Local Investor Remembers Fallen Colleagues



From 1990 to 1992, Payson's Donald Crowley worked on the 85th floor of the World Trade Center's second tower, along with about 70 out of 172 former colleagues from the banking securities firm of Keefe, Bruyette & Woods, Inc., who appeared to have died in the monolith's destruction.

"My first reaction ... was just one of shock and disbelief that anything like this could happen," Crowley, a veteran investment researcher, said.

Reluctant to call the family of someone who might have died, Crowley sent out a few e-mails.

"Essentially I was advised that several of the people I worked with quite closely and knew very well are ..." Crowley paused, "... missing and presumed to have perished."

Sept. 11, 2002

"My recollection is that about 67 of the 170-some-odd people who were there perished," Crowley said last week. "What was really fortunate was that they were on two different floors, the 87th and 88th floors, and the fellow who headed part of the firm, and who was on the lower floor, basically ordered everybody out and everybody on that floor except one person got out safely. They got out by the skin of their teeth, but they got out."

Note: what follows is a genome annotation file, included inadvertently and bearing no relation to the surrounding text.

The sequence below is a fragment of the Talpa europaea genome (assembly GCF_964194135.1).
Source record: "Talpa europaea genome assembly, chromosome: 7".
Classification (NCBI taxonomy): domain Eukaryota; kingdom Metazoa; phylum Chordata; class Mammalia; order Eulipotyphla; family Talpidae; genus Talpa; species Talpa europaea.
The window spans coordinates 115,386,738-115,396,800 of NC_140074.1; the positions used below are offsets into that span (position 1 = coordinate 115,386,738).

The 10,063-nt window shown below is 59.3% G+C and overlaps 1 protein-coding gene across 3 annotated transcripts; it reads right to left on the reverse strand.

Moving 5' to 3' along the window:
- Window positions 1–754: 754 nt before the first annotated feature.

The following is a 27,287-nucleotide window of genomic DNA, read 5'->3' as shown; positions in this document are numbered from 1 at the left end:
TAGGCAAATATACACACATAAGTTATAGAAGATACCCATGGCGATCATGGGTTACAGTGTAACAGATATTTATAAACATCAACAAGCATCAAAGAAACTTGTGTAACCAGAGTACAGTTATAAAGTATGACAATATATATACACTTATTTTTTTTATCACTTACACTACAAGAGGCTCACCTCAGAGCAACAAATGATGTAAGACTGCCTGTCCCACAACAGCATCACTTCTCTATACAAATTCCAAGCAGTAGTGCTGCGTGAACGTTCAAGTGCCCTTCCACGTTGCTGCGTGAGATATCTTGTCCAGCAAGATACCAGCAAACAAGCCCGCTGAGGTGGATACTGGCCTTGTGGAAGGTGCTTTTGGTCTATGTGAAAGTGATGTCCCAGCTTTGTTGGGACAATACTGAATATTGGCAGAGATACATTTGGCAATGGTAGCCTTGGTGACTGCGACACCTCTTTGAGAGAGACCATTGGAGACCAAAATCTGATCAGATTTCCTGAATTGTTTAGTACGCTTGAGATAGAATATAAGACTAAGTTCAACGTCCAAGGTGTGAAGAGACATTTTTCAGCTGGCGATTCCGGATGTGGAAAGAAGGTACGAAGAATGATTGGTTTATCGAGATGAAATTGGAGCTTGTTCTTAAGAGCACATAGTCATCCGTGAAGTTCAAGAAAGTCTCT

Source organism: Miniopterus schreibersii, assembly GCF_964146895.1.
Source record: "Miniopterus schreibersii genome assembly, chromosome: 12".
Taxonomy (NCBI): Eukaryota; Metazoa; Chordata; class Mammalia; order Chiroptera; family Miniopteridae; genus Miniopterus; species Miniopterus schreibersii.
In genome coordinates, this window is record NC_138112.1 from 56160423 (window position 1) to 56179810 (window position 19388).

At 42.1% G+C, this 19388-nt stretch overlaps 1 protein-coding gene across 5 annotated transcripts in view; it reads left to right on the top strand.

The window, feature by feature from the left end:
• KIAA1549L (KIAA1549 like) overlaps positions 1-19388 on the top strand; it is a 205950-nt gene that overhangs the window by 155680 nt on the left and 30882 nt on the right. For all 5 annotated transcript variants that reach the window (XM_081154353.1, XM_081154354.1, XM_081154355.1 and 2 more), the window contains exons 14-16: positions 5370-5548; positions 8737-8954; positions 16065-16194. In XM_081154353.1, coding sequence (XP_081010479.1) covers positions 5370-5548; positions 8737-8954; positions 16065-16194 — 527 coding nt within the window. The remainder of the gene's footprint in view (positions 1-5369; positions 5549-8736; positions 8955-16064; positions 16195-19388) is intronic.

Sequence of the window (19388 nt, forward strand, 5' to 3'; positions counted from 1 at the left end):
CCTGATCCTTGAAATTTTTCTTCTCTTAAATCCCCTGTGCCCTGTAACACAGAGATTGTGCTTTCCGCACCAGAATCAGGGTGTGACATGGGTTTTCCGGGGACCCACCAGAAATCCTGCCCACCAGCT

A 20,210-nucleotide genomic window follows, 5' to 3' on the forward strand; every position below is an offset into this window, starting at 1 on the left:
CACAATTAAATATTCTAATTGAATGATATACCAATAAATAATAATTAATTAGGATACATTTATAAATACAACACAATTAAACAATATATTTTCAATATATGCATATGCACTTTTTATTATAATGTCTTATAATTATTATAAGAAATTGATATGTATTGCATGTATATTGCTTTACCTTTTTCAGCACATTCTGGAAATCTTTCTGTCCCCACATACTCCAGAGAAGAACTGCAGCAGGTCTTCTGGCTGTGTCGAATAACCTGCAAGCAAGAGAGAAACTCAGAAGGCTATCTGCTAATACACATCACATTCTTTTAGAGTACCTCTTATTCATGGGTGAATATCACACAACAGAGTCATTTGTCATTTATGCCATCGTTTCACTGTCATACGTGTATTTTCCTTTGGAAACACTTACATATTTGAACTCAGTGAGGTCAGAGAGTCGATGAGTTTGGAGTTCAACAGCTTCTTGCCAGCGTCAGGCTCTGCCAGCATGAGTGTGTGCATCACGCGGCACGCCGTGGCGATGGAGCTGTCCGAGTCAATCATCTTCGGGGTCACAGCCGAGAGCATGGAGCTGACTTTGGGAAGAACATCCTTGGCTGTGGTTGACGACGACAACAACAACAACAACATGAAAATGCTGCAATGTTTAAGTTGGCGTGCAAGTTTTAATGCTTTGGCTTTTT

Unfortunately, it was the 88th floor where Crowley once worked.

"They didn't do so well," Crowley said. "For whatever reason, it was sort of a macho crew, they chose to hang in there, and they were all lost. The plane that hit the south tower hit dead center, between the 85th and 91st floors, which is where they were ..."

Crowley's former employer is still operating, he said, "but they've obviously had to hire a lot of people, because the World Trade Center was the heart of the firm."

And at the heart of that heart were those who were lost.

"There were several young people who had worked with me in San Francisco back in the 1980s and early 1990s typically mid-career, young guys on training desks," Crowley said. "There were a couple of deaths that hit hard; a couple of wonderful young men that I had worked closely with ... I wouldn't be comfortable getting into the specifics, but they typically had young families and ... it was hard."

According to a story last week in USA Today which recounts the last 16-and-a-half minutes of the World Trade Center's south tower, 67 of the company's employees died, and just 14 escaped.

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